Please use this identifier to cite or link to this item: http://ahro.austin.org.au/austinjspui/handle/1/23497
Title: Immunotherapy of Ipilimumab and Nivolumab in patients with advanced neuroendocrine tumours: a subgroup analysis of the CA209-538 clinical trial for rare cancers.
Authors: Klein, Oliver;Kee, Damien;Markman, Ben;Michael, Michael;Underhill, Craig R;Carlino, Matteo S;Jackett, Louise A;Lum, Caroline;Scott, Clare L;Nagrial, Adnan;Behren, Andreas;So, Jane Yeojeong;Palmer, Jodie;Cebon, Jonathan S
Affiliation: Olivia Newton-John Cancer Research Institute, Heidelberg, Victoria, Australia
Medical Oncology, Blacktown Hospital; University of Sydney
Department of Medical Oncology, Austin Health, Heidelberg, Victoria, Australia
Oncology, Border Medical Oncology
Oncology, Monash Medical Centre..
Medical Oncology, Peter MacCallum Cancer Centre..
Medicine, Melanoma Institute Australia, The University of Sydney, Blacktown Hospital, and Crown Princess Mary Cancer Centre, Westmead Hospital..
Department of Anatomical Pathology, Austin Health, Heidelberg, Victoria, Australia
Oncology, Monash Medical Centre..
Cancer Biology and Stem Cells Division Division, Walter and Eliza Hall Institute of Medical Research..
Medical Oncology, Monash Medical Centre..
Issue Date: 12-Jun-2020
EDate: 2020
Citation: Clinical cancer research: an official journal of the American Association for Cancer Research 2020; online first: 12 June
Abstract: Combination immunotherapy with anti-CTLA-4 and anti-PD-1 blockade has demonstrated significant clinical activity across several tumour types. Neuroendocrine tumors (NETs) are a heterogeneous group of rare tumors with limited treatment options. CA209-538 is a clinical trial of combination immunotherapy with ipilimumab and nivolumab in rare cancers, including advanced NETs. CA209-538 is a prospective multicentre clinical trial in patients with advanced rare cancers. Patients received treatment with nivolumab at a dose of 3mg/kg and ipilimumab at 1mg/kg every three weeks for four doses, followed by nivolumab 3mg/kg every two weeks and continued for up to 96 weeks, until disease progression or the development of unacceptable toxicity. Response was assessed every 12 weeks by RECIST 1.1. The primary endpoint was clinical benefit rate. Twenty-nine patients with advanced NETs received treatment. Three patients (10%) had low, 13 (45%) intermediate and 13 (45%) high grade tumors; lung was the most common primary site (39%). The objective response rate was 24% with a CBR of 72%; 43% of patients with pancreatic neuroendocrine neoplasms (NENs) and 33% of patients with atypical bronchial carcinoid achieved an objective response. The median progression free survival was 4.8 months (95% CI: 2.7, 10.5) and overall survival 14.8 months (95% CI: 4.1,21.3). Immune-related toxicity was reported in 66% of patients with 34% experiencing grade 3/4 events. Combination immunotherapy with ipilimumab and nivolumab demonstrated significant clinical activity in subgroups of patients with advanced NETs including patients with atypical bronchial carcinoid and high grade pancreatic NENs.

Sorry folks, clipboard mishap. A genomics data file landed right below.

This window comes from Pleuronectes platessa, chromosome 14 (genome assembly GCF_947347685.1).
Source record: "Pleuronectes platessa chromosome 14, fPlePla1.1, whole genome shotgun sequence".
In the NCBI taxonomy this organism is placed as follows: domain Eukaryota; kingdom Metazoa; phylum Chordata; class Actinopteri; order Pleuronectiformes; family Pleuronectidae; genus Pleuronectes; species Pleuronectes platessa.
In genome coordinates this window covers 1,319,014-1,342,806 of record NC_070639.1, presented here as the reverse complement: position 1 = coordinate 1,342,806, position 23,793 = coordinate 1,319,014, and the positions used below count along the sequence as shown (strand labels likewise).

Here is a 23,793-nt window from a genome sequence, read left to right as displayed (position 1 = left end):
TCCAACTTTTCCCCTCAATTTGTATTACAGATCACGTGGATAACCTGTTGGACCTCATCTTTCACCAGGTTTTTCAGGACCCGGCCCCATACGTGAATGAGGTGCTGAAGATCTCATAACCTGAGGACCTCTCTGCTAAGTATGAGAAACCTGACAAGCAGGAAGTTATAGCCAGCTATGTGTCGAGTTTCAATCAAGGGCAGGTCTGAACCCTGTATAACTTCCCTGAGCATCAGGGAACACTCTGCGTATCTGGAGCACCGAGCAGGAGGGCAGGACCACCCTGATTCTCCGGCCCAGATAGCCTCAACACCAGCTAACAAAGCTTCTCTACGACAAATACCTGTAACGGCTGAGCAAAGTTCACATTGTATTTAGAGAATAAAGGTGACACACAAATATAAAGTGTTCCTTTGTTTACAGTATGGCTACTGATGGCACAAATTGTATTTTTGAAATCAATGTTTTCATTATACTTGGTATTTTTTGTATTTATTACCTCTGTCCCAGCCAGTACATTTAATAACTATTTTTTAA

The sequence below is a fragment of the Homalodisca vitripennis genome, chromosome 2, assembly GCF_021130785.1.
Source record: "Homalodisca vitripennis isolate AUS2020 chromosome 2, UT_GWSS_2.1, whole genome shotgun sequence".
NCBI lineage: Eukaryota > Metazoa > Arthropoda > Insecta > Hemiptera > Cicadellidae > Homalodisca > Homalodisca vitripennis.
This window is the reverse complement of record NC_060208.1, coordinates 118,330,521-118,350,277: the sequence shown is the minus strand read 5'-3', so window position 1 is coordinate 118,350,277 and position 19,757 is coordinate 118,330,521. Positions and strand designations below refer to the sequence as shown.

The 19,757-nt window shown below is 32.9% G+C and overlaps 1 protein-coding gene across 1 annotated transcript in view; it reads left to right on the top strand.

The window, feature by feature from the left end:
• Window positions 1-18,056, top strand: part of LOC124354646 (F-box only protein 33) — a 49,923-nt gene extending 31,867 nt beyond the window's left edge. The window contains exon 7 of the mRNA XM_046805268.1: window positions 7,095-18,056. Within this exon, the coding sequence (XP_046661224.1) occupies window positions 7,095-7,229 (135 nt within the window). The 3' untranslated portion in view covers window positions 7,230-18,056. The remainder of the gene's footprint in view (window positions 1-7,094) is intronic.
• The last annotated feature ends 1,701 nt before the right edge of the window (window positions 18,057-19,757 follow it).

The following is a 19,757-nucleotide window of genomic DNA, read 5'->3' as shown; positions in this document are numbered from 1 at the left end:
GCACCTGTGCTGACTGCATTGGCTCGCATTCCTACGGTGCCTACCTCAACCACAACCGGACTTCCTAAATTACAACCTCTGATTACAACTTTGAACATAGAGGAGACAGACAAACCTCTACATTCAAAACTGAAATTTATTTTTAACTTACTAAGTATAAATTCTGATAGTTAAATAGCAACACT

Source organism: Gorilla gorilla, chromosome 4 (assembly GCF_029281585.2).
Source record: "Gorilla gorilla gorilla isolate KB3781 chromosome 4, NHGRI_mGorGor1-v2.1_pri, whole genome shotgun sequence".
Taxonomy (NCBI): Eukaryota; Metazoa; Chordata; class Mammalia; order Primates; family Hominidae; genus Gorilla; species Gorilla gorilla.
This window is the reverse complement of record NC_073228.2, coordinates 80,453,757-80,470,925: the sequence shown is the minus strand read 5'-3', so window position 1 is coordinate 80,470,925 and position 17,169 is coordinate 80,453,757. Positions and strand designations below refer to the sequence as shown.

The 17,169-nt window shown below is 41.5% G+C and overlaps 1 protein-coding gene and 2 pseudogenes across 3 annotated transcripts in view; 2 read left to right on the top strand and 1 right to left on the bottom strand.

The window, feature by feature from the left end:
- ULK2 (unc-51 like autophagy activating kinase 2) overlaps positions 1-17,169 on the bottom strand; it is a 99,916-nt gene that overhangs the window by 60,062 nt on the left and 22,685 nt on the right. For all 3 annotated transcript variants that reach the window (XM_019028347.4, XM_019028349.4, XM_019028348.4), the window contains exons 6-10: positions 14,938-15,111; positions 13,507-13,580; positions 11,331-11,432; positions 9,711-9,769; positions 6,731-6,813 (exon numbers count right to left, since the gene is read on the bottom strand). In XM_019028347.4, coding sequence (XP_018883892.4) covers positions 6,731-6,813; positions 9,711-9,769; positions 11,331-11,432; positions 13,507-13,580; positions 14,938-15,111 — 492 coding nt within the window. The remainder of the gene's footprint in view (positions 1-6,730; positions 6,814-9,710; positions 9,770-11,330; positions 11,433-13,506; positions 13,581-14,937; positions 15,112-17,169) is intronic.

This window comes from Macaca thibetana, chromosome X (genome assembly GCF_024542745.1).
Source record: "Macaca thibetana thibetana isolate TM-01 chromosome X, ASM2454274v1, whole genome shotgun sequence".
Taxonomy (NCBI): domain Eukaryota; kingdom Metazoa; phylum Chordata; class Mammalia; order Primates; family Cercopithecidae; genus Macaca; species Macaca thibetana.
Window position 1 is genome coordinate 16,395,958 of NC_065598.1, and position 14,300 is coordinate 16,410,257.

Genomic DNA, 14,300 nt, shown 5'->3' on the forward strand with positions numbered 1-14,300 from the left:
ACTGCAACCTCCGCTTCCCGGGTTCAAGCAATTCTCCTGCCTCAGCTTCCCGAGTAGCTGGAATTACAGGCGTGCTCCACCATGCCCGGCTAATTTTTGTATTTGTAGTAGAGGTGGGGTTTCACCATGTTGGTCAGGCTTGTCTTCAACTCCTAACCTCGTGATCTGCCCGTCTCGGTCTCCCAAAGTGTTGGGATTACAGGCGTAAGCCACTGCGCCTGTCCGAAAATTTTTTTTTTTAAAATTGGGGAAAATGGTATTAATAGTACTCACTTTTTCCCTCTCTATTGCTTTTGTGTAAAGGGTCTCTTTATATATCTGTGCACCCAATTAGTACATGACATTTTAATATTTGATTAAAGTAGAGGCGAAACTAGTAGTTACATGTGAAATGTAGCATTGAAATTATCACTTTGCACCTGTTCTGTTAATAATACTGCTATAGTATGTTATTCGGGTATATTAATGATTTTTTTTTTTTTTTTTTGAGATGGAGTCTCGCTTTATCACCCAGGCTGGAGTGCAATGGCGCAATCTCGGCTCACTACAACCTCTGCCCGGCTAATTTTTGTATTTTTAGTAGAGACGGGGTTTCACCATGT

URI: http://ahro.austin.org.au/austinjspui/handle/1/23497
DOI: 10.1158/1078-0432.CCR-20-0621
ORCID: 0000-0002-4685-1666
0000-0002-0593-2662
0000-0001-9533-4588
0000-0002-3689-5956
0000-0001-5329-280X
0000-0002-3221-8552
0000-0002-8964-0965
0000-0002-3898-950X
PubMed URL: 32532787
ISSN: 1078-0432
Type: Journal Article
Appears in Collections:Journal articles

Files in This Item:
There are no files associated with this item.


Items in AHRO are protected by copyright, with all rights reserved, unless otherwise indicated.